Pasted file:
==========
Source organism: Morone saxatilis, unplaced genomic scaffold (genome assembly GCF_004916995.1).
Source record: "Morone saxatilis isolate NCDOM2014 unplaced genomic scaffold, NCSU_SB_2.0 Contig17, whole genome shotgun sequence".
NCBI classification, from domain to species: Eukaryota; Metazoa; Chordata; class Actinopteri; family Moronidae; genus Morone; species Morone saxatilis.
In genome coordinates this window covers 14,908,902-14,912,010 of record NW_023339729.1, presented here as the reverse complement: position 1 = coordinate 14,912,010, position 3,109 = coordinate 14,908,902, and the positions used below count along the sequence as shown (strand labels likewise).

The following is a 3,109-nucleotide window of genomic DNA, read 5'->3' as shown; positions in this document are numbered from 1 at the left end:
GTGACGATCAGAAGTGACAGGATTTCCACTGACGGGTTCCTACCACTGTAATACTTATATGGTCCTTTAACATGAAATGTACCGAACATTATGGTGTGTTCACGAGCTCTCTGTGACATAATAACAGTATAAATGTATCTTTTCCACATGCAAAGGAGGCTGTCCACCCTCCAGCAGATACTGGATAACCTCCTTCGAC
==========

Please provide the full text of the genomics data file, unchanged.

Source organism: Morone saxatilis, unplaced genomic scaffold (genome assembly GCF_004916995.1).
Source record: "Morone saxatilis isolate NCDOM2014 unplaced genomic scaffold, NCSU_SB_2.0 Contig17, whole genome shotgun sequence".
NCBI classification, from domain to species: Eukaryota; Metazoa; Chordata; class Actinopteri; family Moronidae; genus Morone; species Morone saxatilis.
In genome coordinates this window covers 14,908,902-14,912,010 of record NW_023339729.1, presented here as the reverse complement: position 1 = coordinate 14,912,010, position 3,109 = coordinate 14,908,902, and the positions used below count along the sequence as shown (strand labels likewise).

The following is a 3,109-nucleotide window of genomic DNA, read 5'->3' as shown; positions in this document are numbered from 1 at the left end:
GTGACGATCAGAAGTGACAGGATTTCCACTGACGGGTTCCTACCACTGTAATACTTATATGGTCCTTTAACATGAAATGTACCGAACATTATGGTGTGTTCACGAGCTCTCTGTGACATAATAACAGTATAAATGTATCTTTTCCACATGCAAAGGAGGCTGTCCACCCTCCAGCAGATACTGGATAACCTCCTTCGAC